All the 1903 rifles had been arsenal reworked and many appeared to be in very good to excellent condition considering their age and use. The rifles were low and high serial numbered Springfield and Rock Island arsenal rifles, post-World-War-I Springfield and Rock Island ‘03’s, Remington ‘03’s and Remington and Smith Corona 03-A3s. Stock types varied from early finger groove, pre and post-World-War-II C Stocks, ‘scant’ or S type semi-pistol grip stocks and Remington straight stocks. Barrel dates for the low numbered guns were as early as 1910. Many of the 03’s had been re-barreled with World-War-II Remington or Sedgley barrels. Most interesting were the large number of 1903 Mark I rifles with the left side of the receiver milled for the ejection port of the “Automatic Pistol .30 Model 1918,” also known as the Pederson device. We felt privileged watching history being pulled from these old crates. Here were the guns that served those who fought for freedom in World War I and World War II. Now, they were going to serve again, teaching generations to come of the sacrifices made for freedom in the past. The sheer number and variety of these guns made an unbelievable impression on each of us. We headed back home with the resolve to return and do some volunteer work at the first opportunity.

Volunteering to work with the CMP-South became possible in mid April. We found that the new CMP-South facility at 1401 Commerce Blvd. was fully operational and a beehive of activity. The transfer of the day-to-day operation from Anniston Army Depot had been completed. The armorers were busy inspecting and preparing .30 M1 Garands for shipment. Other full time staff was busy preparing firearms and ammunition for shipping. The warehouse operation was a fine example of military precision. Security was excellent and the material handling process showed that an experienced and very capable management team was in charge.

The original rifles we observed in October had been sorted by maker, low or high serial numbers, type of stock and model and placed in large boxes for further processing. Some of us were tasked to place correct straight handled bolts in low number 03 Springfield’s. The receivers of low number guns don’t meet safety standards because of some having improper heat-treating, and are sold as collectables only, with the tips of the firing pins ground off. We spent our time demilling firing pins, replacing bolts and checking the headspace with “field” and “go” gages. Others had the more desirable job of sorting post-World-War-I 03’s.

At the end of the second day, we had a chance to sit and talk shop with Mr.Orest Michaels and Joe Malinowski, Sales Representatives, and Mark Johnson, Business Development Officer. We learned that these ‘03’s represent the last known large stock of this service rifle. Their release to the CMP shows the confidence that the U.S. Army has in the program. The business-like approach that we observed in the CMP program did not just happen. The Board of Directors and the CMP staff are committed to make this program work successfully as a cost effective business.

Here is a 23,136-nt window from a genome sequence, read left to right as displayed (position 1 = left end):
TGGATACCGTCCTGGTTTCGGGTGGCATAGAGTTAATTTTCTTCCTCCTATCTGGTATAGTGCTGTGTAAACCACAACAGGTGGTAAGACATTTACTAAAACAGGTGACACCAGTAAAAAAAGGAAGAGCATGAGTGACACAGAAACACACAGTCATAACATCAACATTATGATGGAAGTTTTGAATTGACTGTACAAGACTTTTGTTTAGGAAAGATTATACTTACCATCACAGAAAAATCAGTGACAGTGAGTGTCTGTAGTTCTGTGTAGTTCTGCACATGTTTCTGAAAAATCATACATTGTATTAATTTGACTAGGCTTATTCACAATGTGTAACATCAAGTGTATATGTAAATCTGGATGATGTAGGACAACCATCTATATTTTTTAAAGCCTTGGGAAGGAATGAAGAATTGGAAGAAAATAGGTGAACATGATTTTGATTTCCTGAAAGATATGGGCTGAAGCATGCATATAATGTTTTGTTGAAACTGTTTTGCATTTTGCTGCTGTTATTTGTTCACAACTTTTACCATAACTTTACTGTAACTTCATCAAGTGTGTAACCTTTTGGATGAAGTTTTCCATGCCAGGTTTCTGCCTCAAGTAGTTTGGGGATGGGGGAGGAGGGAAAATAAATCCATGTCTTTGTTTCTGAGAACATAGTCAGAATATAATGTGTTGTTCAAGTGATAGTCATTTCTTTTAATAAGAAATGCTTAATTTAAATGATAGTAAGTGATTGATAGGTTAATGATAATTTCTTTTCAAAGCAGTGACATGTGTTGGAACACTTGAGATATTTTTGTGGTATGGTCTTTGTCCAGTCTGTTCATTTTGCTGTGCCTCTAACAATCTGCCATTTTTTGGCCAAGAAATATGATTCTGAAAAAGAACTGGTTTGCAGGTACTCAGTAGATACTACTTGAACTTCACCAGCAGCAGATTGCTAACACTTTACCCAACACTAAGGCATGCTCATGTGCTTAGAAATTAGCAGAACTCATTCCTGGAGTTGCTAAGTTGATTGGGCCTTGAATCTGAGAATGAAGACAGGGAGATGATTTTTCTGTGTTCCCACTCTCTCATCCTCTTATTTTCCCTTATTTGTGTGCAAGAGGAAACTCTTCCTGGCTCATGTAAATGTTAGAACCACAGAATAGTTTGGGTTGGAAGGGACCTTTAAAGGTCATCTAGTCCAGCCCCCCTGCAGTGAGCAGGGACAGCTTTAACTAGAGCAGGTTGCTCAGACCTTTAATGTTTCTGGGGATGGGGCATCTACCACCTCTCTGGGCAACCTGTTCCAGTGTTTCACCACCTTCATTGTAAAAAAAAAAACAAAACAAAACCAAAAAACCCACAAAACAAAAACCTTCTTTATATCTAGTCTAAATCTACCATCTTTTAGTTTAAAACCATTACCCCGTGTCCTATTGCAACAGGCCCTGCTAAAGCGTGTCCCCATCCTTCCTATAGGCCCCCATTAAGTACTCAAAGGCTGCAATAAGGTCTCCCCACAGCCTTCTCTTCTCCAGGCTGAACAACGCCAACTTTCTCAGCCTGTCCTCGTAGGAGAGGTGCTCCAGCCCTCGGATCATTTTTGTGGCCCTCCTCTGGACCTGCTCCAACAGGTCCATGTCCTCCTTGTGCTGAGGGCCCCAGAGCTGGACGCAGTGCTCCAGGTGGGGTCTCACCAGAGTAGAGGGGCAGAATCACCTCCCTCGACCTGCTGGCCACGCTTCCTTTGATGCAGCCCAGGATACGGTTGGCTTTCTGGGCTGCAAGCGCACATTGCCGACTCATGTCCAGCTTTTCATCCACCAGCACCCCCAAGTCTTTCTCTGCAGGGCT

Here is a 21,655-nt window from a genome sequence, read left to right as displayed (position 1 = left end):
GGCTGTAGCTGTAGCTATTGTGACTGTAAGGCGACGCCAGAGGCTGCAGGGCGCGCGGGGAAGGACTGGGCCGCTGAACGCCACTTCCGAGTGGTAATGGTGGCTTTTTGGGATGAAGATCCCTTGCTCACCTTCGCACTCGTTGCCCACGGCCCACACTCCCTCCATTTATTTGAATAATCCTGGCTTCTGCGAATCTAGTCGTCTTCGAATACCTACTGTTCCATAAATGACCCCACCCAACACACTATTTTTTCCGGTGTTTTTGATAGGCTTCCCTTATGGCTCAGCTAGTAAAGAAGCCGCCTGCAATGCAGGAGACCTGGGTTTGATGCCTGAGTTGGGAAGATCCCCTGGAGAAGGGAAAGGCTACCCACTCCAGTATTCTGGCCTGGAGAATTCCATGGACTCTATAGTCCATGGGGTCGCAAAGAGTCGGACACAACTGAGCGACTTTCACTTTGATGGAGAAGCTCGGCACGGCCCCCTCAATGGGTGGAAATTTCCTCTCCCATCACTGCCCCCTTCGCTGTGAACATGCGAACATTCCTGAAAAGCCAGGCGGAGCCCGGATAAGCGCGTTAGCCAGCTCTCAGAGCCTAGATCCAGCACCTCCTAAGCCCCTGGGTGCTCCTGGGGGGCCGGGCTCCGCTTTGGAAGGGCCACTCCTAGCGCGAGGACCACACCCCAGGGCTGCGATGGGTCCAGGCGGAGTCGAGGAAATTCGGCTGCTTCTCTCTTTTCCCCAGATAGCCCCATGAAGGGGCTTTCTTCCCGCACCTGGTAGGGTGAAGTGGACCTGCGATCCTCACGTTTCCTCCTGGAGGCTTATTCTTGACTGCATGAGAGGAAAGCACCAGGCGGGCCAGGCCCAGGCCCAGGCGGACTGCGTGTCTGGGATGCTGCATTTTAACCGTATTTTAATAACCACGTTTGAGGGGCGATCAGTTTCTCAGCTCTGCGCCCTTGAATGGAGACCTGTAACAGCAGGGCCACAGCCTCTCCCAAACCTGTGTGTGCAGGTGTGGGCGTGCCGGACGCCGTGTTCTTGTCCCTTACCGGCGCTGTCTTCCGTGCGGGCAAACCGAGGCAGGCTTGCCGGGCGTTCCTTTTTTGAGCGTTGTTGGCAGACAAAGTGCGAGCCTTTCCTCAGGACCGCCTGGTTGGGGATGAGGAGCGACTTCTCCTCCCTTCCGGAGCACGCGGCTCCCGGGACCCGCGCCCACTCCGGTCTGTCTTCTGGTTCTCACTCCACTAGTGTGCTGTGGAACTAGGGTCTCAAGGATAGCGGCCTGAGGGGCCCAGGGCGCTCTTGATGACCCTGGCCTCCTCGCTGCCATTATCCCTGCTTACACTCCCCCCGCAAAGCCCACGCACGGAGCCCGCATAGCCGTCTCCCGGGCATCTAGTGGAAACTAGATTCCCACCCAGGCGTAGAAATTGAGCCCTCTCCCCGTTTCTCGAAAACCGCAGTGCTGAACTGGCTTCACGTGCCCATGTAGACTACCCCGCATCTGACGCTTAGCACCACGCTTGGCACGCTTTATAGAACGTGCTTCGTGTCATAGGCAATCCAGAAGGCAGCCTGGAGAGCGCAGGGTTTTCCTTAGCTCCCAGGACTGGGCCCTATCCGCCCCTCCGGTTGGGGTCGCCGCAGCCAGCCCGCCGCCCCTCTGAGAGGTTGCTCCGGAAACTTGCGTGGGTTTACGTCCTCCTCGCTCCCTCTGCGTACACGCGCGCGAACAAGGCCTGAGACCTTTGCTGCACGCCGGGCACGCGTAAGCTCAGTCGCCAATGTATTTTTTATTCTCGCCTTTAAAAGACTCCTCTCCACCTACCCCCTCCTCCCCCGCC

How can an individual purchase a rifle from the CMP? You must be a member of an affiliated club, have a qualifying shooting certificate or have served in the military, and show proof of citizenship and qualifications to purchase and possess a firearm. “The Small Arms Review”, Vol. 5 No.9, has an excellent article on the John C. Garand Rifle Match, which will qualify a shooter for CMP purchase eligibility. Order forms can be obtained from the CMP at P.O. Box 576, Port Clinton, OH 43452, 419-635-2141 or at www.odcmp.com. The web site contains everything that you need to know purchasing a rifle. Every active shooting club should consider affiliation with the CMP to promote junior shooting programs and be eligible for member benefits.

The Civilian Marksmanship Program and its people are a strong voice for responsible private ownership of firearms in our country. The program and its volunteer instructors and coaches are recruiting and training thousands of young shooters each day. The CMP is one positive force working to preserve our right to firearms ownership and encourage the shooting sports. There is no stronger force for the future of firearms ownership and marksmanship than preserving our history and preparing young men and women to take our place as the responsible gun owners of the future.

This article first appeared in Small Arms Review V6N5 (February 2003)
and was posted online on December 13, 2013